Recovering from a Mistake

October 2, 2015

There is no doubt that we are our own worst critics. When we make a mistake, it can take years for us to forgive ourselves for it.

When we make a bad decision, the consequences echo in our heads for a long time. We often struggle to let it go, move on and, most of all, forgive ourselves. On the other hand, the good decisions we make are the ones we forget the fastest.

Why does the human brain work this way? Maybe because society teaches us from a young age that mistakes have a price or that good decisions are what is expected from us.

However, we also learn from our bad decisions. Learn what? First of all, to not make the same mistake again or to notice the negative consequences we’ve caused.

Take this example:

An employee arrives at his boss’s office and asks him: “How did you become successful?”

The boss answers: “Thanks to good decisions.”

Not happy with that answer, the employee asks again: “How did you make the right decisions?”

“Thanks to experience,” says the employer.

Trying not to seem pushy, the employee asks: “And how did you manage to acquire that experience?”

To which the boss replies: “Through bad decisions”.

What is this story trying to say? Well basically, that if we don’t make wrong decisions, it’s very hard to make right ones.

We can all make mistakes or think something is good when it’s really not. But we have a choice in what we do with these mistakes. What this means is we can decide to keep going, remembering what we did wrong so as to not do it again. Or we can let that mistake follow us for the rest of our lives and not allow us to move forward.

It’s crucial to remember that, bad decisions are a part of our learning process as we make our way through life It’s up to us to accept them as learning opportunities and not as huge weights on our shoulders.

Once we have made a bad decision we have several choices in our response. We can regret it and change, regret it and not do anything to change it, forget about it about it, worry, berate ourselves about how wrong we were, etc.

Now, what’s the best position we can assume? Without a doubt, the same one as the boss in the story earlier. That is to say, use our bad decisions to learn and shape our future experiences. This undoubtedly leads to success.

It all seems easy enough in theory, but how do we apply it? First, it’s vital that we control the whirlwind of emotions we’re sure to feel, from anger to sadness, including indifference and depression.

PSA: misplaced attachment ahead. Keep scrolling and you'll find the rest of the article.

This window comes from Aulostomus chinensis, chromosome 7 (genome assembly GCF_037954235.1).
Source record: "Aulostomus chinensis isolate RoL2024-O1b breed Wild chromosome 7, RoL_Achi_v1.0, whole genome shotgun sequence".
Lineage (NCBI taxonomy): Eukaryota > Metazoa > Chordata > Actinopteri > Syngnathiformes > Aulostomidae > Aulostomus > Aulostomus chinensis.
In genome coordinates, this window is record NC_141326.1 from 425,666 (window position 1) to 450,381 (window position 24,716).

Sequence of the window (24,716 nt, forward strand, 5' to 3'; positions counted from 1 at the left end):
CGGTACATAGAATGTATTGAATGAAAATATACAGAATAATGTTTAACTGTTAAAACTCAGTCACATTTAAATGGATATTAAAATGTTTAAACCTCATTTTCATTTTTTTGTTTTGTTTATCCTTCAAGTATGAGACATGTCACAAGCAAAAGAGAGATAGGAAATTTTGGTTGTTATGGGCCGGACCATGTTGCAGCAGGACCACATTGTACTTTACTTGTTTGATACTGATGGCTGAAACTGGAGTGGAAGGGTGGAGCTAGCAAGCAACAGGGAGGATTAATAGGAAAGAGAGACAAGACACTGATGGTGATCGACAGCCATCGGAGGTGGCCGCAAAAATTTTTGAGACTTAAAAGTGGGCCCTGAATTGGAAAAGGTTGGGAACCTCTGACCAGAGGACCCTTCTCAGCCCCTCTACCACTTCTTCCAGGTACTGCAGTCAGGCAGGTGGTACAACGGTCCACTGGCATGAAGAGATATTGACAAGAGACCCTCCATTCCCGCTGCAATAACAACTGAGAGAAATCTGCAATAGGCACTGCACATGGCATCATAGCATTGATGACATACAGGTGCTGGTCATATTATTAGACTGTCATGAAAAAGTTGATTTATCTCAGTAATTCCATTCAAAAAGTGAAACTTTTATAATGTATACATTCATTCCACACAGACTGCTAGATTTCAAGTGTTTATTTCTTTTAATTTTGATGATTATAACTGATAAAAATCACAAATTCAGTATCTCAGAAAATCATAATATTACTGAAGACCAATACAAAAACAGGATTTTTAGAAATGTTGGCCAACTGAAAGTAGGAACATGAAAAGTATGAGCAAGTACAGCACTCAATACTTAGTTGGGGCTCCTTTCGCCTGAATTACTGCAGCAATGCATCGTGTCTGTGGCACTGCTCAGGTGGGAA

Calming down is important. Reprimanding yourself all the time for having made a mistake won’t do any good. On the other hand, being clear on what you did wrong so you won’t do it again is the most useful thing you can do in these moments.

Something when we make bad decisions the voices in our heads won’t stop. We can’t concentrate on what we’re doing or even sleep at night. “Why did you do that?” “How could you behave that way?” “What would have happened if…?” That’s what we ask ourselves over and over again in our heads.

We shouldn’t let that inner conversation take over our lives, and above all, impact the next decisions we make.

Let’s stop punishing ourselves. We can’t turn back time, though sometimes we think that would be the perfect thing to do. The best thing to do in these moments is analyze how we can fix the damage caused and above all, how we can emerge unscathed from the situation.

That’s how we get to the third stage or step on the road to forgiving ourselves for our bad decisions. It’s necessary that we assess the extent of the damage caused by our mistake. To do this, we should keep as cool a head as possible, because any emotional unbalance could lead us to make new wrong decisions or not be able to accurately understand the consequences of our actions.

The last step is using the information from our mistake to inform future actions. It’s important to remember that “a bad decision is only bad if we don’t do anything about it and don’t learn anything from it”.